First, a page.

Amending Your Association Legal Documents
Q: Recently, the developer of our Homeowner Association turned over the development to the owners. We have discovered many conflicts between the Declaration of Covenants and the Bylaws and we would like to correct this problem.
Our Declaration says we can change the language by a two-thirds vote of the owners by an instrument in writing. What does this mean? Do we need to get the signatures of all owners on a particular document or can we just do a vote with each lot getting one vote? Do the signatures have to be notarized? If we are not successful, does the Declaration control in cases of conflict between the Declaration and the Bylaws?
Is this an impossible task?
A: There are two things you should do immediately.
First, you should retain legal counsel who is familiar with community associations. Your lawyer will guide you on this matter, and on the many other issues involved when there is transition between developer and owners.
Then, if your attorney agrees that there are conflicts between the two documents, the developer should be advised of your concerns. A reputable developer should be prepared – at its cost – to make the corrections. It may be necessary to get the two-thirds vote of the owners, but the expense in making the amendments should be borne by your developer.
In any community association, there is what we call the “hierarchy of power”. The absolute power authority is your state statute. Although most such statutes allow great flexibility for the drafters of the legal documents, some things are carved in the legislative stone. Regardless of what your legal documents say, if they conflict with the state statute, the latter prevails.
The next level of authority in a Home Owner Association (HOA)is the Declaration of Covenants, Conditions and Restrictions (known as CC&Rs). In a condominium, it is the Declaration. Once again, if your state statute is silent, these documents control your association.
The next level are the Bylaws, which are found in both HOAs and condominium associations. Finally, any Rules and Regulations promulgated by the Board of Directors must be complied with, so long as they do not conflict with any higher authority.
Let’s look at this example. Pets are always a hotly debated topic in community associations. To my knowledge, no state statute addresses this issue. And typically, any pet restrictions are found in the association bylaws.
If the Bylaws prohibit pets in your community association, the Board of Directors cannot by rule or regulation permit any deviation from this requirement. If a majority of owners want to permit pets, they will have to mount a campaign to amend the legal documents. And as you noted in your question, usually to amend those documents requires a super majority of owners, and not just a simple majority.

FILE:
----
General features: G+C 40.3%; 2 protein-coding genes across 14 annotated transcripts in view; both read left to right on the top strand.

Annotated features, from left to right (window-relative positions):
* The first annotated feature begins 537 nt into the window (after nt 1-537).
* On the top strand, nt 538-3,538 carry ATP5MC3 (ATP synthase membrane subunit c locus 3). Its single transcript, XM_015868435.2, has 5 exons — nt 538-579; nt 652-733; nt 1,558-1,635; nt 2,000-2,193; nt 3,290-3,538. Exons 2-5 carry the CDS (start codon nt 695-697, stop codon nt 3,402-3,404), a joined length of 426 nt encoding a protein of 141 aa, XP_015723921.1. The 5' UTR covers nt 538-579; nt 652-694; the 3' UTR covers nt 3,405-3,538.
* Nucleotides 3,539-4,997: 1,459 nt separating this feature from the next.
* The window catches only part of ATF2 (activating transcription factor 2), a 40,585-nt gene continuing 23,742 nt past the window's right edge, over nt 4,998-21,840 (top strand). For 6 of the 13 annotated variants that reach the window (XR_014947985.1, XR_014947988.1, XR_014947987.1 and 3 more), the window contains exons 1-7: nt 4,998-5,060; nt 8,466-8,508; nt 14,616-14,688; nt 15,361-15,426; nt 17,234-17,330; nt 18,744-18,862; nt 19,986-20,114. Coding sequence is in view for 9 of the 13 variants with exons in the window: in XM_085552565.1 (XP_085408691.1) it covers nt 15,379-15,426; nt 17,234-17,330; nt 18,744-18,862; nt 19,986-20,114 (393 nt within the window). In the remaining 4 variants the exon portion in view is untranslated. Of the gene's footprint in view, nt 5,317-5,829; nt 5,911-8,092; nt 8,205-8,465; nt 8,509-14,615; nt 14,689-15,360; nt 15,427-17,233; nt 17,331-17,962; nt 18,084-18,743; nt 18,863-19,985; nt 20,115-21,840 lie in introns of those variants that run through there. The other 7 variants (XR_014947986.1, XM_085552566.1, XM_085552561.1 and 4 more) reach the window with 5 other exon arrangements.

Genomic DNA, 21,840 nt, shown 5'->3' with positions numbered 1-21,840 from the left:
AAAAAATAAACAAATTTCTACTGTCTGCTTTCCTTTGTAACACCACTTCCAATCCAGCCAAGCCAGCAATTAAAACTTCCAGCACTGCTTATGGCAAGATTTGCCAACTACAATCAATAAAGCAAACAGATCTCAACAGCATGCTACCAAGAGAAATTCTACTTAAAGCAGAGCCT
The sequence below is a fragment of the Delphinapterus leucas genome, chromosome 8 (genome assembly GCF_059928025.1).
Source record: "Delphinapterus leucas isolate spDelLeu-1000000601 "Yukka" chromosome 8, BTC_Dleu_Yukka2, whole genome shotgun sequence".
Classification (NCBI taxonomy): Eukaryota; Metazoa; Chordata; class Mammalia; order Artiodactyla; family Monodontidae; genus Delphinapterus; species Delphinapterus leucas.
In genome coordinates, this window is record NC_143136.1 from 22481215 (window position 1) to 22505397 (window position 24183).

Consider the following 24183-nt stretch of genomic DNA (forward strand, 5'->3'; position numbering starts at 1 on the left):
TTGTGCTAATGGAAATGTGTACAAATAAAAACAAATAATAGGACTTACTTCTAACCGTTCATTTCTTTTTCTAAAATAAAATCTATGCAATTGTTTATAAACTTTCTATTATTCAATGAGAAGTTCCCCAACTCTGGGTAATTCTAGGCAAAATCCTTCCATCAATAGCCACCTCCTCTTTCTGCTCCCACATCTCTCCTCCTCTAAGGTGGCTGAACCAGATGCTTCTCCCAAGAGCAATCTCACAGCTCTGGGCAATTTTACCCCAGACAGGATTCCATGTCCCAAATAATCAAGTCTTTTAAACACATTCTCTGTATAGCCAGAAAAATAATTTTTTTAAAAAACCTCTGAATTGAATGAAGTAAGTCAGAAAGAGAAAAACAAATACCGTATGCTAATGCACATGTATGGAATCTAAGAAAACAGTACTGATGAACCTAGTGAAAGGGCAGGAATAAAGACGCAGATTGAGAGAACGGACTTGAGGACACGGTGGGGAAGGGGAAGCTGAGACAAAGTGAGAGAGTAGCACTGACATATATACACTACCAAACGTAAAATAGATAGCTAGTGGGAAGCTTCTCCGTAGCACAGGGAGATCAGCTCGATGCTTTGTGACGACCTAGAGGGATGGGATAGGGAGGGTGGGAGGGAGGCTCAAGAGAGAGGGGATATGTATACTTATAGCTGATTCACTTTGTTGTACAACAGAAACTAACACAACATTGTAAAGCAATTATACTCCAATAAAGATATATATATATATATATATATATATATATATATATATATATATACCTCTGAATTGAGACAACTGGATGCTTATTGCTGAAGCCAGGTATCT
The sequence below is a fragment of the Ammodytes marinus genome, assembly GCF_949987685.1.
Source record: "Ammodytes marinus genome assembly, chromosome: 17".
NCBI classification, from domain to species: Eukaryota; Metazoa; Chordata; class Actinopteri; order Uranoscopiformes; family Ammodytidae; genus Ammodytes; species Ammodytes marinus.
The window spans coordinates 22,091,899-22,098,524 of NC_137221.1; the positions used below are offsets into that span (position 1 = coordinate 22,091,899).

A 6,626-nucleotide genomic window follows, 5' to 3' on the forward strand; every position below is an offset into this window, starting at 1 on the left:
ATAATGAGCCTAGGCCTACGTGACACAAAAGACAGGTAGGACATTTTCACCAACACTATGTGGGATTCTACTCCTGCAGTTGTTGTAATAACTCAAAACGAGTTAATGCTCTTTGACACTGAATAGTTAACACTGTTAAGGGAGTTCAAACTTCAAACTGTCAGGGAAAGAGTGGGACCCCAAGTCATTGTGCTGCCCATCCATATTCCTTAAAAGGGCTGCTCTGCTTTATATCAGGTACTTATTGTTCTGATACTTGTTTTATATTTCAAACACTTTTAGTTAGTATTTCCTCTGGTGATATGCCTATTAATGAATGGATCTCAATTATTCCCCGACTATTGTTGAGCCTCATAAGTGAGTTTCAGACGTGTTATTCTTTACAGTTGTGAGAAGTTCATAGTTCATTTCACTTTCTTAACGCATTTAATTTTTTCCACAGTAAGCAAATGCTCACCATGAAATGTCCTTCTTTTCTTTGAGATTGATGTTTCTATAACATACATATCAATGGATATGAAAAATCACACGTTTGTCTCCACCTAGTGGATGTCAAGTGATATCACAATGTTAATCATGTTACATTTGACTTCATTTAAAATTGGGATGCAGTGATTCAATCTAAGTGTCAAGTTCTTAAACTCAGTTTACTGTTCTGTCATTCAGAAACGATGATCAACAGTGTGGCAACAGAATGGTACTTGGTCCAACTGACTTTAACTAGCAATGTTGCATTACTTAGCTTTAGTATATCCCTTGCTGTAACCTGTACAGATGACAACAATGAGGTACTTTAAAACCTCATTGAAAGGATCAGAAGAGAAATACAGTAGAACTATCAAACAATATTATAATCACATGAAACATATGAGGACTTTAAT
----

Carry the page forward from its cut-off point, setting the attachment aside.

On the other hand, if your bylaws permit pets, the board can adopt reasonable rules regarding how pets must be kept on common elements – such as all pets must be on a leash, or that unit owners must clean up after their dog.
So before you approach the developer about changing the legal documents, the Board and its attorney should decide whether you really need to correct any discrepancies. Since your CCNR’s control, you may just want to live with these inconsistencies, especially if you think it will be difficult to muster the requisite supermajority required to amend your documents.
It is not easy to amend community association documents. Indeed, legislative bodies throughout this country have purposely required a super majority so as to protect the minority from potential abuse. When you buy into a community association, you are bound by the existing legal documents and any amendments which are validly enacted. Clearly, every owner is entitled be assured that these important documents cannot be changed by a mere simple majority.
How do you go about amending your documents? You should be able to get guidance from the documents yourself. The board has to properly notice a special (or regular) meeting for the purpose of voting on the amendments. But before this, a draft of the proposed amendments should be circulated to all owners, so that they will not be surprised when they are called on to vote.
Typically, many associations schedule a meeting solely for the purpose of debating and voting on the proposals. This way, complete focus is on the proposed changes.
Read your documents. Can owners vote by proxy, and if so are there any restrictions on the number of proxies that another owner can hold and vote?
As for the vote itself, usually it is by written ballot at the meeting. And it is my experience that the votes do not have to be notarized.
You suggested that each lot owner would have one vote. Again, you have to read your documents. Does every owner have but one vote, or do you vote based on your percentage interest in the association? If the latter, someone has to count the votes to make sure that a requisite majority is in fact met. You may have a situation where a majority of owners have voted in favor of the proposal, but a small minority – with larger units and larger percentage votes – can block the proposal.
Finally, if the amendment is enacted, the Board will sign a document which states that the amendment was enacted, when it passed and by what percentage. This document – and the amendment itself – is then recorded among the land records where your association is located.
Amending documents is sometimes very important for the survival of an association. However, it is a time-consuming and often frustrating process. Supporters of the proposal must mount a major political campaign, often going door to door to explain the reason for the proposal and to obtain proxies, just in case that owner decides not to attend the meeting when the vote will take place.
No, its not an impossible task, but it ain’t easy.